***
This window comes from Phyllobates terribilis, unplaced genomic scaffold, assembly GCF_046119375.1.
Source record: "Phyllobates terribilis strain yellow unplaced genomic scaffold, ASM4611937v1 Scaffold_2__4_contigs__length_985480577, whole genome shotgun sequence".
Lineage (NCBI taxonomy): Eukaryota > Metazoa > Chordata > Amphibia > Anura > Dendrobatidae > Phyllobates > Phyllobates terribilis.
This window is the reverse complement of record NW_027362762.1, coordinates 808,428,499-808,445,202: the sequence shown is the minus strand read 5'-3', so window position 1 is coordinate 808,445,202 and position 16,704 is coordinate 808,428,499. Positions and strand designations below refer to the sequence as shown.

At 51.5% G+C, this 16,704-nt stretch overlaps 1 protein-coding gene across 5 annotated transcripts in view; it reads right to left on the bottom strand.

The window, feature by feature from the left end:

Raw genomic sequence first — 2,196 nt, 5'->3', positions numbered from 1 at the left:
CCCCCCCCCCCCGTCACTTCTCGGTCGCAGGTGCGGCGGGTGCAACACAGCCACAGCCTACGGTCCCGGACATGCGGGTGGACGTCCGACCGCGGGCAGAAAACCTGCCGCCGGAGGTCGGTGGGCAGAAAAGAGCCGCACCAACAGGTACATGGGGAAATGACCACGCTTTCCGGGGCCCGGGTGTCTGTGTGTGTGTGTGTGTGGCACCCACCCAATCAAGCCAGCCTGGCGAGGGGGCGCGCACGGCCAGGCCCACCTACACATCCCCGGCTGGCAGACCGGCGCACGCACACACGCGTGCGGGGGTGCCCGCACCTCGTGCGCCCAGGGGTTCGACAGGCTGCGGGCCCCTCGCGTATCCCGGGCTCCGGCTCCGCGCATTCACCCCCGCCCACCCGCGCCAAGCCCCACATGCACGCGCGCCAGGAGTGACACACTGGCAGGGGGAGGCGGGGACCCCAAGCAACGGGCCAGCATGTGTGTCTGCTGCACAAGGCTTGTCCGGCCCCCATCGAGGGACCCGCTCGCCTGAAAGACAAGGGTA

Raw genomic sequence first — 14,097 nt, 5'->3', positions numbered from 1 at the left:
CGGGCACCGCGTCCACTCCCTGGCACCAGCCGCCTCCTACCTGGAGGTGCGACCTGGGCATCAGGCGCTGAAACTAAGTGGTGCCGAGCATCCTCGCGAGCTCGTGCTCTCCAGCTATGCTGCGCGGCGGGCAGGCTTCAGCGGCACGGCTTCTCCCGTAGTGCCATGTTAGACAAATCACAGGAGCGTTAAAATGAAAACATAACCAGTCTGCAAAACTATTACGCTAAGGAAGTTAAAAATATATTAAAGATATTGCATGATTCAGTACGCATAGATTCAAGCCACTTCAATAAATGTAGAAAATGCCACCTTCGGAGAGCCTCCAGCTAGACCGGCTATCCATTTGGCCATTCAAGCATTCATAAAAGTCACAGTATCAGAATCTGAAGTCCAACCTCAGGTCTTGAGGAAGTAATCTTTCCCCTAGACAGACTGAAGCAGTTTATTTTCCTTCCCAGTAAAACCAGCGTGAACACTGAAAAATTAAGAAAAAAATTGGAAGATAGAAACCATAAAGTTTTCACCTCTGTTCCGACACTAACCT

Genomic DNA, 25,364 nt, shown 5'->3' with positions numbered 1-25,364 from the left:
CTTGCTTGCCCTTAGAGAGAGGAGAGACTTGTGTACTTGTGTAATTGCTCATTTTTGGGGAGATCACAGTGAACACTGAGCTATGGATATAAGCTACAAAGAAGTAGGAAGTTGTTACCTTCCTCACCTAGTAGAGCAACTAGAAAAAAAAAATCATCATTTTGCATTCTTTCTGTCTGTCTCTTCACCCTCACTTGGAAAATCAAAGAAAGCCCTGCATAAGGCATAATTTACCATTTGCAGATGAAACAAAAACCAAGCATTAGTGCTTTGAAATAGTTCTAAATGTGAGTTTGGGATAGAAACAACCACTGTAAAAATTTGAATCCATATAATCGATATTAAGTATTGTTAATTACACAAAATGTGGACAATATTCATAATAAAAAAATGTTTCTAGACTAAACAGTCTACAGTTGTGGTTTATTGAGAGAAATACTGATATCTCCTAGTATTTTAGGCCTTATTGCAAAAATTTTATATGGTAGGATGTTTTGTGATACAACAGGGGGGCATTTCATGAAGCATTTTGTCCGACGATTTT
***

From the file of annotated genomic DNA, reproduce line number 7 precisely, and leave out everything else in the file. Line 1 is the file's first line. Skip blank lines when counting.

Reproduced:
Raw genomic sequence first — 2,196 nt, 5'->3', positions numbered from 1 at the left: